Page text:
By Minh N. Vu

Several weeks ago, we blogged about mask objectors presenting businesses with documents bearing the U.S. Department of Justice seal stating that they are not required to wear masks because of their disability.  Last week, the DOJ issued a statement that “[t]he Department of Justice has been made aware of postings or flyers on the internet regarding
Continue Reading Mask Policies Put Businesses Between A Rock And A Hard Place

Seyfarth Synopsis: DOJ’s response to members of Congress about the explosion in website accessibility lawsuits contains some helpful guidance for public accommodations fighting these claims.

As we reported in June, 103 members of the House of Representatives from both parties asked Attorney General Jeff Sessions to “state publicly that private legal action under the ADA with respect to websites is
Continue Reading DOJ Says Failure to Comply With Web Accessibility Guidelines is Not Necessarily a Violation of the ADA

Seyfarth Synopsis: Not long after a similar Congressional appeal, Senators sent a letter to Attorney General Sessions urging action to stem the tide of website accessibility lawsuits plaguing businesses.

On Wednesday, September 12, 2018, Senator Chuck Grassley (Iowa) announced that he and Senator Mike Rounds (South Dakota) sent a letter to United States Attorney General Jeff Sessions seeking clarification on
Continue Reading Senators Send AG Sessions Letter Seeking Clarity on Website Accessibility Under ADA

Seyfarth Synopsis: In amicus brief to the U.S. Supreme Court, the Justice Department agreed with the Fifth Circuit and defendant Coca-Cola that a vending machine is not a place of public accommodation and that public accommodations can comply with the ADA by providing assistance to customers in lieu of having accessible self-service equipment.

The Supreme Court recently asked the U.S.
Continue Reading Justice Department Says Vending Machines Are Not Places Of Public Accommodation—And So Much More

Seyfarth Synopsis: Trump Administration’s first Unified Agenda reveals DOJ has placed web accessibility, medical equipment, and furniture rulemakings under Title II and III of the ADA on Inactive List.

Federal agencies typically provide public notice of the regulations that are under development twice a year in the Unified Regulatory Agenda. The first Agenda the Trump Administration issued, which went
Continue Reading DOJ Places Website Rulemaking on the “Inactive” List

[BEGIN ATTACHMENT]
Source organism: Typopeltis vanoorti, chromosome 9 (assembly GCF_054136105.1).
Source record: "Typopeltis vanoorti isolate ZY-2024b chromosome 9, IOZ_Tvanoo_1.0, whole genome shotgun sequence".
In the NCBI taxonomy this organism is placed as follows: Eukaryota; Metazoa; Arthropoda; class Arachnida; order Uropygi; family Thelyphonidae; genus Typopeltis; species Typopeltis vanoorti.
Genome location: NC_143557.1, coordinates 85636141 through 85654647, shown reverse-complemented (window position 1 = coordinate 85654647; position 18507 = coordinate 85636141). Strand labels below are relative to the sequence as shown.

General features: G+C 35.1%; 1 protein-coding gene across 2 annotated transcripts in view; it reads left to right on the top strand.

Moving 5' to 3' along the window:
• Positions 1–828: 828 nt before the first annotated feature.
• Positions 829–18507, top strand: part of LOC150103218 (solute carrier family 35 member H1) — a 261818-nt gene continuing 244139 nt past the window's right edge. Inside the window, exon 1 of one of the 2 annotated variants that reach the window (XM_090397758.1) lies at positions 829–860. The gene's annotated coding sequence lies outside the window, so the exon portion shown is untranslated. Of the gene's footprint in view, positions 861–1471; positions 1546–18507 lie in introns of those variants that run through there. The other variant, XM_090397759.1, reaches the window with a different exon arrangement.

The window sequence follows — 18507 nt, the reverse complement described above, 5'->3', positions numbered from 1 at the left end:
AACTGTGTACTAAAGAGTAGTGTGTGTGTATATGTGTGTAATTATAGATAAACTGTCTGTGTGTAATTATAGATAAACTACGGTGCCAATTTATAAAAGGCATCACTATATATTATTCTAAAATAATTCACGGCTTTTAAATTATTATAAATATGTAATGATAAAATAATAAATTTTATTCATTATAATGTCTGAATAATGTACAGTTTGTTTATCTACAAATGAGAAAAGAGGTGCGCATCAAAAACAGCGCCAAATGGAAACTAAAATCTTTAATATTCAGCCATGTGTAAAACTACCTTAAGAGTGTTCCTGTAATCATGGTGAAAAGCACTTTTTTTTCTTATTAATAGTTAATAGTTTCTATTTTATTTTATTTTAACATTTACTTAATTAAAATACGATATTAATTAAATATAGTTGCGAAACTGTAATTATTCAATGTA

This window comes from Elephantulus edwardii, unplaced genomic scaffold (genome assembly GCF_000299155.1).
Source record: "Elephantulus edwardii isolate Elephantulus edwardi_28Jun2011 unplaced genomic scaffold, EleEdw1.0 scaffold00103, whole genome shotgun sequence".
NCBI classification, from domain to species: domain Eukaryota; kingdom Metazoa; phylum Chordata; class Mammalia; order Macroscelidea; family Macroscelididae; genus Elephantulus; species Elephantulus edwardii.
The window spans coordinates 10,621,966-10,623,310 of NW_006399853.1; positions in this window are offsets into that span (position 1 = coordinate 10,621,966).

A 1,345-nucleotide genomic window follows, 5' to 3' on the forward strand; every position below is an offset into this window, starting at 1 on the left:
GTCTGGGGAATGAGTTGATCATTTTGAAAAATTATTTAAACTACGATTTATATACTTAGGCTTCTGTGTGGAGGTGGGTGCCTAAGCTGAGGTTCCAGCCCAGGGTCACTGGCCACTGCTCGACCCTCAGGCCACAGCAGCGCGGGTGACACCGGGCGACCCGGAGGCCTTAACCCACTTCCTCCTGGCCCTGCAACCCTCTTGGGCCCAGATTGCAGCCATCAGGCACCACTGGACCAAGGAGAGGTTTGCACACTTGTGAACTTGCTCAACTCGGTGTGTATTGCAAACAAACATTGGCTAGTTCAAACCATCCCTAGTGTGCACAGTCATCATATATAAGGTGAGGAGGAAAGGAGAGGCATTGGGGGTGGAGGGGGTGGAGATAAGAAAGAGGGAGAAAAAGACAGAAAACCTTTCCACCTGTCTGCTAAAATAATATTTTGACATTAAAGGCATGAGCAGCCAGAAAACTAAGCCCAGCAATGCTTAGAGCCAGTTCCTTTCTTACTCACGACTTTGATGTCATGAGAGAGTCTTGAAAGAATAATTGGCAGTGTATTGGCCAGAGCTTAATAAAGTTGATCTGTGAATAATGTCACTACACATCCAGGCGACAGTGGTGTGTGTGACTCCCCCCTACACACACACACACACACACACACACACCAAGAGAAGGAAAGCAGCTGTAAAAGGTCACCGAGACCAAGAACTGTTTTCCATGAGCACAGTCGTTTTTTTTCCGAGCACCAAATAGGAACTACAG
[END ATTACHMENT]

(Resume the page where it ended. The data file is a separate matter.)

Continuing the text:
Seyfarth Synopsis: Fewer online videos from UC Berkeley will be available to the public as a result of a DOJ demand that the videos have closed captioning.

Starting March 15, 2017, more than 20,000 videos of classroom lectures and podcasts on UC Berkeley’s YouTube and iTunes channels will no longer be available for public viewing, according to a recent statement
Continue Reading UC Berkeley To Remove More Than 20,000 Online Videos From Public Access In Response To DOJ Captioning Demand

Seyfarth Synopsis:  An executive order from President Trump will likely halt the Justice Department’s public accommodations website rulemaking.

President Obama’s Department of Justice (DOJ) had stated that proposed regulations for public accommodations websites would be issued in 2018—eight years after the agency began its rulemaking process.  The likelihood of such a proposed regulation being issued now is virtually non-existent.

Among
Continue Reading Executive Order Likely Dooms Website Regulations for Public Accommodations

Seyfarth Synopsis: Fighting a web accessibility lawsuit could invite DOJ’s intervention, as did a Florida retailer’s recent Motion for Judgment on the Pleadings.

Fighting a website accessibility lawsuit is very tempting to many frustrated businesses, but can be a risky decision. One such risk – Department of Justice intervention in the lawsuit – came to fruition for one such business
Continue Reading A Cautionary Tale: DOJ Intervenes in Another Web Accessibility Lawsuit

Seyfarth Synopsis: DOJ published regulations today requiring that movie theaters throughout the United States provide closed captioning and audio description to patrons with disabilities for digital movies distributed with these features.

Today, the Department of Justice (DOJ) published its final rule requiring theaters throughout the United States to provide closed captioning and audio description (if available) for movies exhibited in
Continue Reading DOJ Publishes Final Rule Requiring Movie Theaters Nationwide to Provide Closed Captioning and Audio Description

Seyfarth Synopsis: DOJ announced today an extension to October 7, 2016 for the public to submit comments on the SANPRM for state and local government websites.

In May of this year the Department of Justice surprised us by issuing a Supplemental Advanced Notice of Proposed Rulemaking (SANPRM), rather than – as all expected – actually issuing a proposed regulation for
Continue Reading DOJ Extends Comment Period for ADA Title II SANPRM, Cites Impact on Title III Rule